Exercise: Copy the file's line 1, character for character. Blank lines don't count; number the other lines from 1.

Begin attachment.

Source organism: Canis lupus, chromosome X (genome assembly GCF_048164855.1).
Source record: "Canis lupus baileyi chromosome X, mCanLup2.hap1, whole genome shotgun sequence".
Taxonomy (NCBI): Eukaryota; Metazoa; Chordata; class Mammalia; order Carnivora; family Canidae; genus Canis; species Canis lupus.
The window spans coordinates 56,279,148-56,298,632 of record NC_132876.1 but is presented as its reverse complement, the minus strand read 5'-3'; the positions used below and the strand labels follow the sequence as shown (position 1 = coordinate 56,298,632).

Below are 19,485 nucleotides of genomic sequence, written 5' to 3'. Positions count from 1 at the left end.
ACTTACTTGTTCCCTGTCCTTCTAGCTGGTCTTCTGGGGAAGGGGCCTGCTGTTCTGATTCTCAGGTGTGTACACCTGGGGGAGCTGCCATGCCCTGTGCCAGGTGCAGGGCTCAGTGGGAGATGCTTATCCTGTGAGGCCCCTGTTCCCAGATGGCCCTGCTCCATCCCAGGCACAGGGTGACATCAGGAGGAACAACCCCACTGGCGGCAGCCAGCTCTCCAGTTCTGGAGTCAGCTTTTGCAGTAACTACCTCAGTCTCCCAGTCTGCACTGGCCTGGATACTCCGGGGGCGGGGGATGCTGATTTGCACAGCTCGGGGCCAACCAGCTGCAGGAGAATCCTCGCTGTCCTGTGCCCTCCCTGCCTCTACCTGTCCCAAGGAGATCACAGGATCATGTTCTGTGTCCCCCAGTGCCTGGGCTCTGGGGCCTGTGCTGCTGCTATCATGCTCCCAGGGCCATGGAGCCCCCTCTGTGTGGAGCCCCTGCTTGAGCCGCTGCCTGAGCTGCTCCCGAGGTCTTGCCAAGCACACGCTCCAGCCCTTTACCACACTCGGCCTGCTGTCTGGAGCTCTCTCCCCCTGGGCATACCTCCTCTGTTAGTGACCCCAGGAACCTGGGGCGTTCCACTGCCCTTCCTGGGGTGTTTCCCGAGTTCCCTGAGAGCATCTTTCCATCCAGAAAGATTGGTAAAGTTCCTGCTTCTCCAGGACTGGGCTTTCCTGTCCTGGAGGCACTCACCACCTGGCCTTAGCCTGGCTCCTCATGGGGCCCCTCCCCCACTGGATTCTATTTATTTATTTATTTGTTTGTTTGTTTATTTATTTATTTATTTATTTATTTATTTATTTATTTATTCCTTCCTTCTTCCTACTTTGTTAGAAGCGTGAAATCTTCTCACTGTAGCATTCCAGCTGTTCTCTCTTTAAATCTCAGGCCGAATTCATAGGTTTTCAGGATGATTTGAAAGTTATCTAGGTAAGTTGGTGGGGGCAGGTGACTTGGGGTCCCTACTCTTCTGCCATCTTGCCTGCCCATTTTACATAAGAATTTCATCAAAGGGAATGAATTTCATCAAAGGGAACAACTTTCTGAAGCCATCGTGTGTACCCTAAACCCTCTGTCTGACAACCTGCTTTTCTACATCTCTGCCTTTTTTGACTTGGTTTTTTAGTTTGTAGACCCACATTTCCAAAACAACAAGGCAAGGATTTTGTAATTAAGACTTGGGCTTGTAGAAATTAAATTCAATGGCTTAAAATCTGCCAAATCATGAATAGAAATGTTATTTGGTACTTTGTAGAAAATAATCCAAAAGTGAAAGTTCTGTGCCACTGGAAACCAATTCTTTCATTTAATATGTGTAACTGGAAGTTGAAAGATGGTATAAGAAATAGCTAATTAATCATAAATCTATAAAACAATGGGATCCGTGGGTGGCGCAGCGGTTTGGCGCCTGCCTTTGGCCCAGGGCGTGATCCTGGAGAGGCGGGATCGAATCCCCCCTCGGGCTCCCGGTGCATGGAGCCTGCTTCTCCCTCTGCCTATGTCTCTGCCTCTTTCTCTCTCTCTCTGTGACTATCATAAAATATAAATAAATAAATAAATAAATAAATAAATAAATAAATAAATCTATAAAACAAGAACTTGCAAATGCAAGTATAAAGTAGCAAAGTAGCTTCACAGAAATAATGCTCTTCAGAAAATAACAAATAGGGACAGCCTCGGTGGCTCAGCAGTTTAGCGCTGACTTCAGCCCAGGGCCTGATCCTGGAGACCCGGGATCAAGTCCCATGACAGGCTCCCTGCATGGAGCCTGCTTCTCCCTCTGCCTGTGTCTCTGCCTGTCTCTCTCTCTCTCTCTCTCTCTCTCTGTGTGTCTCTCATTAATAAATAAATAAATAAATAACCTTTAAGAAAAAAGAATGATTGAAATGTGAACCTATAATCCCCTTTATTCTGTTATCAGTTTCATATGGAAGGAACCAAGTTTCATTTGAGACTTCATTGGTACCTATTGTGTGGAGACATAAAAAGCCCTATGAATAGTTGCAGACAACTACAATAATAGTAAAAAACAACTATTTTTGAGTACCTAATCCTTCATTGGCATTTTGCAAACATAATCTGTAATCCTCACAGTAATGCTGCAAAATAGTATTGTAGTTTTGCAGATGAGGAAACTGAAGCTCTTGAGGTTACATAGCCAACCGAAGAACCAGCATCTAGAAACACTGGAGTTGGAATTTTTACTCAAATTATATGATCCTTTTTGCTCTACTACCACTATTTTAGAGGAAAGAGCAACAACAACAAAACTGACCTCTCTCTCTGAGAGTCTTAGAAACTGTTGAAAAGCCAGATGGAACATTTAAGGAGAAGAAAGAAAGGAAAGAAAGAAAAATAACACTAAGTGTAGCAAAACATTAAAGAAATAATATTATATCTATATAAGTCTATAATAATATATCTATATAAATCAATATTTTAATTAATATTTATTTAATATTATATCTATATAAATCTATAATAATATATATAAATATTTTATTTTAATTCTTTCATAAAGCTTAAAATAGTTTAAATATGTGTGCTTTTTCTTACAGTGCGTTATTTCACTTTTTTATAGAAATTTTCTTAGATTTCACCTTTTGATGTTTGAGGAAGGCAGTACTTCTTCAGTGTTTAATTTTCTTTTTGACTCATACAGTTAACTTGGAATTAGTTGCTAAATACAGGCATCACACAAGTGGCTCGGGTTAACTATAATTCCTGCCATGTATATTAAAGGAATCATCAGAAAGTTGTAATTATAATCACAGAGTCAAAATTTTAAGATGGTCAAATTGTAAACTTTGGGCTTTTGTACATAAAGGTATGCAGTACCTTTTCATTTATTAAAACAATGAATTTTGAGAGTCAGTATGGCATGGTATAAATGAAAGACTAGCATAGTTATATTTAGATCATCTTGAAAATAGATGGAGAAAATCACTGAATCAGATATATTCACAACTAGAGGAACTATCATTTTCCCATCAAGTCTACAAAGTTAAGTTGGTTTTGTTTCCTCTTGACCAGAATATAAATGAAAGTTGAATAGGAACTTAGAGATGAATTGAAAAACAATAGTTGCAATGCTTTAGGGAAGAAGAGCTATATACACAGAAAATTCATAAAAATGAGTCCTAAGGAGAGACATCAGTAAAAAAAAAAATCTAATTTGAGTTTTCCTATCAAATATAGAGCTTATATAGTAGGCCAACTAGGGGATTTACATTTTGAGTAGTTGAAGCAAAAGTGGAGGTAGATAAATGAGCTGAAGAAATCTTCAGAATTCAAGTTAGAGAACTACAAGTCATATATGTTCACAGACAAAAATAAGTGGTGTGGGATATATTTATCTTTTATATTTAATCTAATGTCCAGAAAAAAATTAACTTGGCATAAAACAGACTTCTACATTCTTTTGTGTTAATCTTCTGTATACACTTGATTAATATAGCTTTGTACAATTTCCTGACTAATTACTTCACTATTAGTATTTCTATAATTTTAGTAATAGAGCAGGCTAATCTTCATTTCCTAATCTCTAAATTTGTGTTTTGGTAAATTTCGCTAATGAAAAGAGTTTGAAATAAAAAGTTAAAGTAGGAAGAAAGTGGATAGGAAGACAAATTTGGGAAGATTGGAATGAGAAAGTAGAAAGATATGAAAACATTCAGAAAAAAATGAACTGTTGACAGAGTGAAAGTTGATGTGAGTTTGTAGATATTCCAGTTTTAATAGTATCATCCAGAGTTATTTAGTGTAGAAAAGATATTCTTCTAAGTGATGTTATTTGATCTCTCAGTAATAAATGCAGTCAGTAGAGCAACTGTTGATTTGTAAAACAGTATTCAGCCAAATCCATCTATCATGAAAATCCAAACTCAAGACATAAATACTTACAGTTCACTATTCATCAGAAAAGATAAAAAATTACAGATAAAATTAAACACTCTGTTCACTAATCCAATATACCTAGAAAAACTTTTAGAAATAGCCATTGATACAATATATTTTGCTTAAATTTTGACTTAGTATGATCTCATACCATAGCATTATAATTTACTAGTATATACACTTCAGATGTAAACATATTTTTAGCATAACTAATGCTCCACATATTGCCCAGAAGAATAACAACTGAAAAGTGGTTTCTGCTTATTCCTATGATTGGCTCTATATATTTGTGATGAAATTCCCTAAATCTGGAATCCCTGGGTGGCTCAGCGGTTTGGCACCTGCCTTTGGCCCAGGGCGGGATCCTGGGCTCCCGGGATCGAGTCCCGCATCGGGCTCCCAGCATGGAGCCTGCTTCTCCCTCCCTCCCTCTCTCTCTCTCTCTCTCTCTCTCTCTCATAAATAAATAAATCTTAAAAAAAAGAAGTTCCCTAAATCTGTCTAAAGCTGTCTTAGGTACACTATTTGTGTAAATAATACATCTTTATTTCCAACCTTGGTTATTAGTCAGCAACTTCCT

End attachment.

Source organism: Canis lupus, chromosome X (genome assembly GCF_048164855.1).